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Remembering Thelma Pepper Share This on LinkedIn   Tweet This   Forward This

17 December 2020

Thelma Pepper, who captured the portraits of her Saskatchewan neighbors for 40 years, passed away earlier this month. She was 100 years old.

"She touched and inspired everyone she met," her son Gordon Pepper said. "She loved talking to people, learning about them, and ultimately, in her own quiet and confident way, making all she met feel better about themselves and their own lives."

She was born in Kingston, Nova Scotia, in 1920. Her grandfather and her father were both amateur photographers but she was interested in science.

She studied biology at Acadia University in Wolfville, Nova Scotia, where she received a Bachelor of Science degree. She earned a Master of Science at McGill University in Montreal.

She met her husband Jim in Montreal and after graduation the couple moved to Saskatoon to start a family that eventually included four children.

'Your brain is a bowl of energy.'

Pepper didn't turn to photography until she was 60 in 1980. After her children had grown and gone, she was floundering in depression. Making portraits gave her a purpose again. It took her just six years before her first solo exhibition.

"I think if you find something you love, it's just so exciting," she explained. "You can develop that later in life. Your brain is a bowl of energy. If you activate that creativity, it gives you energy."

Her exhibition Decades of Voices: Saskatchewan Pioneer Women (1990-1993), which incorporated portraits and interviews of pioneer women, toured across Canada.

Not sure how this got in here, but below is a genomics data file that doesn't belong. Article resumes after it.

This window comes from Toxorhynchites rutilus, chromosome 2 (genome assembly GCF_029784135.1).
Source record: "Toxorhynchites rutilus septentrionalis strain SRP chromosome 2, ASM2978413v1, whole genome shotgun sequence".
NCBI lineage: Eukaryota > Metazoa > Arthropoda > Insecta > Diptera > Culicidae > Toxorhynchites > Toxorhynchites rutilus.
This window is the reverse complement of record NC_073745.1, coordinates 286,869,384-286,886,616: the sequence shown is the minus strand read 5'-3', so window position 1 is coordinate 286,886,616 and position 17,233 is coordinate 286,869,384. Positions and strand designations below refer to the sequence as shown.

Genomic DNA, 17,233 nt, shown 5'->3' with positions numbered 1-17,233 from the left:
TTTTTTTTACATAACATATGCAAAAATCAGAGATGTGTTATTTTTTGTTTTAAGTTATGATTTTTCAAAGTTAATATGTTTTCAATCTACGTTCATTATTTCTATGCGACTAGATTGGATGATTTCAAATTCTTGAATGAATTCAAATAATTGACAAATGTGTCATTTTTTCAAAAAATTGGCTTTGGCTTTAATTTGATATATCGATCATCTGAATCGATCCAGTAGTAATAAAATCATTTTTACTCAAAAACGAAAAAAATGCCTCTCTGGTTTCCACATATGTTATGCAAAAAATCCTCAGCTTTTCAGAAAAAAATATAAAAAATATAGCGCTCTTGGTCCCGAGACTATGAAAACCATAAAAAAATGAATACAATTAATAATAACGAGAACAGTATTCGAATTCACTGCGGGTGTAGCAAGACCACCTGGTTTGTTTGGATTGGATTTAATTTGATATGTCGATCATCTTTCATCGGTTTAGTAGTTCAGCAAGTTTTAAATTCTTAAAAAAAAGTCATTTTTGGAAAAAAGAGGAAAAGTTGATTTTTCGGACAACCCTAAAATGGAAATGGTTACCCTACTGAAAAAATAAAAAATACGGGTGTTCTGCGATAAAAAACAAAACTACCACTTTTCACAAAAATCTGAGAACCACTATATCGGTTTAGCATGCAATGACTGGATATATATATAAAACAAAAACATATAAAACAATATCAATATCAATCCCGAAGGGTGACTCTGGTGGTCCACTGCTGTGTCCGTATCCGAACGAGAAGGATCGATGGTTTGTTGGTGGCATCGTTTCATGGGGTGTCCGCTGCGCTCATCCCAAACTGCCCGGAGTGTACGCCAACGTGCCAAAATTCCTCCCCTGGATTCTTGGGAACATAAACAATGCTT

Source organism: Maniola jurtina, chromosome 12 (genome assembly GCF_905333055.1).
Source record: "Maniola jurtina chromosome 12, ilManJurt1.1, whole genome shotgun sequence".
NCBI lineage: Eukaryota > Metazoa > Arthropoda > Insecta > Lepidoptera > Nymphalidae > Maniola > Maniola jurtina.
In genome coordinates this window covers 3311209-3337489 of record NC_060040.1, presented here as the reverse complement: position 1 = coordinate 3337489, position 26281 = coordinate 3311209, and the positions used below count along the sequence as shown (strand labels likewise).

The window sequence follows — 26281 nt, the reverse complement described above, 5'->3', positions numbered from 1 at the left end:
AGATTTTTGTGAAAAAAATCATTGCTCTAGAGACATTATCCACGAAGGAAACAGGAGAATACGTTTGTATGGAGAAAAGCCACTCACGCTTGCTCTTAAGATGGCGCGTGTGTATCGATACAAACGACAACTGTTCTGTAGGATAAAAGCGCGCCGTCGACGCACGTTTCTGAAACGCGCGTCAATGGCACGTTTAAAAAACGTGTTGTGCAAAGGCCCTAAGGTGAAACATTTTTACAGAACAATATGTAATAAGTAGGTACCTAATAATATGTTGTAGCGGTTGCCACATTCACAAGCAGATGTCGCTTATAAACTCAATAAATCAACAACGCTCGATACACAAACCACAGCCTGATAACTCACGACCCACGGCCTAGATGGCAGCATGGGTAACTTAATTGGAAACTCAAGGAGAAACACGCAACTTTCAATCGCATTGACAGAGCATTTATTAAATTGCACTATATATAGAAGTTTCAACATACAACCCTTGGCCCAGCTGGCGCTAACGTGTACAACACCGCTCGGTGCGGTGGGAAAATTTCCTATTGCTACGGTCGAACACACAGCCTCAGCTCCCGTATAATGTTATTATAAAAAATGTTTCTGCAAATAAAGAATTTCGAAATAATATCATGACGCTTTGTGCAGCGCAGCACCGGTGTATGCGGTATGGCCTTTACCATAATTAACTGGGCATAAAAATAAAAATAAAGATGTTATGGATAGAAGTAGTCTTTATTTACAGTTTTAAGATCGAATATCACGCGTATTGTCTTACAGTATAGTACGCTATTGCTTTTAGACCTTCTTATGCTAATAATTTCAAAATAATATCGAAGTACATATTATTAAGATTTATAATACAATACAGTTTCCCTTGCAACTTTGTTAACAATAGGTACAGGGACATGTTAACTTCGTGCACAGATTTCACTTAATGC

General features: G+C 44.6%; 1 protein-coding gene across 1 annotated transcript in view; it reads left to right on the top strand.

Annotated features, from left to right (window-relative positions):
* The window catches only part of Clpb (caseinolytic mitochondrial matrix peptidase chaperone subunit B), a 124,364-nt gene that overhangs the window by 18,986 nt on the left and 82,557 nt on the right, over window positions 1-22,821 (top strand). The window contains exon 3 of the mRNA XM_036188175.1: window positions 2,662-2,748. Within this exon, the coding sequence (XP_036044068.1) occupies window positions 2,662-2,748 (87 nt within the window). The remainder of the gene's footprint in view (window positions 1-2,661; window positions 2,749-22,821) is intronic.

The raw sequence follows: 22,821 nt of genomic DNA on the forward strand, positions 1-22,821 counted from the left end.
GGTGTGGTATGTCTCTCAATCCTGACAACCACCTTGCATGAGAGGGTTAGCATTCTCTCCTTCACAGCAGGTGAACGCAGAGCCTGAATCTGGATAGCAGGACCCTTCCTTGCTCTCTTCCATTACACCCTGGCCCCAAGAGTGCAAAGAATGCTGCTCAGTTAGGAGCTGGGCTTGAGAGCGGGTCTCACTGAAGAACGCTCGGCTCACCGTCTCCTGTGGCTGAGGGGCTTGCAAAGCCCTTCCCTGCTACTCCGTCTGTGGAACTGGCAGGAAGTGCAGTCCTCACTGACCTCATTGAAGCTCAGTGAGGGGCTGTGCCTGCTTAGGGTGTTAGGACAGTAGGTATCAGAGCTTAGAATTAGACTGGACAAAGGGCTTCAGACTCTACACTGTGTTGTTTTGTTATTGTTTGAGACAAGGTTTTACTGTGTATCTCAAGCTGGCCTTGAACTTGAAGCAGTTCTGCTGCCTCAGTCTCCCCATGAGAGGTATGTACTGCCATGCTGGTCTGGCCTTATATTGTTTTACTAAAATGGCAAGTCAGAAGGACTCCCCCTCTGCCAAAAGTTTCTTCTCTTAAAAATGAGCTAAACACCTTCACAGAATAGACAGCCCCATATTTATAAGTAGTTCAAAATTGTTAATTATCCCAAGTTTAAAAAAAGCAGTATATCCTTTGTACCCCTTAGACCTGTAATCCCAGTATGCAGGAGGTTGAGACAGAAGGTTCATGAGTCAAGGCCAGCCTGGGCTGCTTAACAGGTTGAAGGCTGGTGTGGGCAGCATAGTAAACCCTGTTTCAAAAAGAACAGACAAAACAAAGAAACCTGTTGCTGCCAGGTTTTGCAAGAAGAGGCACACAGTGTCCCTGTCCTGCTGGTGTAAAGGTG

Untie the Spirit (2009) documented the long-term care facility Sherbrooke Community Centre in Saskatoon. "Where others might see sorrow and despair, Thelma sees the spirit of the person and captures that spirit with her camera." Patricia Roe, a health system public relations official, said. "Thelma tells a person's story through her photographs and through her actions she is helping to create a revolution in the care of our elders."

A full list of her exhibitions is available on her gallery page.

"She was really interested in other people and politics," recalled Amy Jo Ehman, who published a biography Thelma: A Life in Pictures earlier this year. "And your thoughts on the world. She's just such an interesting, knowledgeable and caring person that I just enjoyed spending time with her so much."

Pepper published four photography books and was a strong advocate for arts and culture in Saskatchewan. A book of her portraits, Human Touch: Portraits of Strength, Courage & Dignity was shortlisted for the Book of the Year at the Saskatchewan Book Awards.

She was awarded the Saskatchewan Order of Merit and the Saskatchewan Arts Board Lifetime Achievement Award.

A celebration of her life will be held next year to coincide with an exhibition of Pepper's work at Remai Modern in Saskatoon.

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